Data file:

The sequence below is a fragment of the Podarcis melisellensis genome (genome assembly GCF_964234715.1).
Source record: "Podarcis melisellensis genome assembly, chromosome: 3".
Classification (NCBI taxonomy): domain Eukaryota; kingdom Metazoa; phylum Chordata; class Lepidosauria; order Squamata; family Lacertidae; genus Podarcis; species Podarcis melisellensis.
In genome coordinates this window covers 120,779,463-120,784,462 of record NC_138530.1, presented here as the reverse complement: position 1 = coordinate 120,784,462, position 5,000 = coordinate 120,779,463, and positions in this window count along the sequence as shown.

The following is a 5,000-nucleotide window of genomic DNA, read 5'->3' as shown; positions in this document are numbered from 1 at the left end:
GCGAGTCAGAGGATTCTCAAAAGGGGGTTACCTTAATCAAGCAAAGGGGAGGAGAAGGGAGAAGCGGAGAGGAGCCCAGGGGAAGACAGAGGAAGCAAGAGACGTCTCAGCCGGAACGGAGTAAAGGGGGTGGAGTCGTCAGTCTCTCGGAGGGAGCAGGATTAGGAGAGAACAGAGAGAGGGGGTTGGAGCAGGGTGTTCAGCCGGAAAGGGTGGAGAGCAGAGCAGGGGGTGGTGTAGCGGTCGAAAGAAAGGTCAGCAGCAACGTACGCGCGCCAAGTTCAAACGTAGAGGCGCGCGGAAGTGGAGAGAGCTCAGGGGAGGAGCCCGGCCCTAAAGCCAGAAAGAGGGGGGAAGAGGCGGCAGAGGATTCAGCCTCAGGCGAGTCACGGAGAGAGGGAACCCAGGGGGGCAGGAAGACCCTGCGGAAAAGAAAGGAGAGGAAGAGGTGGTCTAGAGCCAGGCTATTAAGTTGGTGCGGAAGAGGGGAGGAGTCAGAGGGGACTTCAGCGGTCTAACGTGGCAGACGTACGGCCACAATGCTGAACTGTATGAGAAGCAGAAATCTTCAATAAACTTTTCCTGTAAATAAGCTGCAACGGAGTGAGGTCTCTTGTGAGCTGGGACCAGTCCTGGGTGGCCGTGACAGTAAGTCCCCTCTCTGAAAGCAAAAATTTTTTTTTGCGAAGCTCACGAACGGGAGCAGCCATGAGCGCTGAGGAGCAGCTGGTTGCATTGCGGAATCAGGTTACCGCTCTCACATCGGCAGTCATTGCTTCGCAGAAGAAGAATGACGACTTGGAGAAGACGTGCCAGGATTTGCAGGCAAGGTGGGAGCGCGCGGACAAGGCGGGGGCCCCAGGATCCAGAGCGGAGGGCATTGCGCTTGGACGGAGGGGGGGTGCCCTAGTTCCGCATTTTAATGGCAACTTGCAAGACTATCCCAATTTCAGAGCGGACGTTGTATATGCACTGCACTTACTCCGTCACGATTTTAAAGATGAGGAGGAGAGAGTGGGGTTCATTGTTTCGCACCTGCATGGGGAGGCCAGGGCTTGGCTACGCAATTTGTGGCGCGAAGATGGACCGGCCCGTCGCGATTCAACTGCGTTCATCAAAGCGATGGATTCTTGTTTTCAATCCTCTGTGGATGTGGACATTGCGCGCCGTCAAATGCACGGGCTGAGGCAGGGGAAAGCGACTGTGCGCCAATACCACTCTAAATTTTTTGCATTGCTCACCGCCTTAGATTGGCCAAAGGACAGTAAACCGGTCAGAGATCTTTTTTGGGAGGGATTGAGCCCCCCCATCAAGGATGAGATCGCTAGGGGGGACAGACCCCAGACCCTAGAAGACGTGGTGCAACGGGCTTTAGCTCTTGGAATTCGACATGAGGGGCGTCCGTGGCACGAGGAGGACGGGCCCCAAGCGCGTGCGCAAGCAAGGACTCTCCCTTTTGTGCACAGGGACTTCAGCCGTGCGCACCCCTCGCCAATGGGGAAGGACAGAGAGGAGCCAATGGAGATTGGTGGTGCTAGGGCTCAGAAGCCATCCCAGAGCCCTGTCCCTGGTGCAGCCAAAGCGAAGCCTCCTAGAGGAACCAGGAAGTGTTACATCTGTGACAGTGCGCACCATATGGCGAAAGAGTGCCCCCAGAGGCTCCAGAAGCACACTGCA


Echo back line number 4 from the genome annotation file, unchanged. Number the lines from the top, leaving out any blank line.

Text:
In genome coordinates this window covers 120,779,463-120,784,462 of record NC_138530.1, presented here as the reverse complement: position 1 = coordinate 120,784,462, position 5,000 = coordinate 120,779,463, and positions in this window count along the sequence as shown.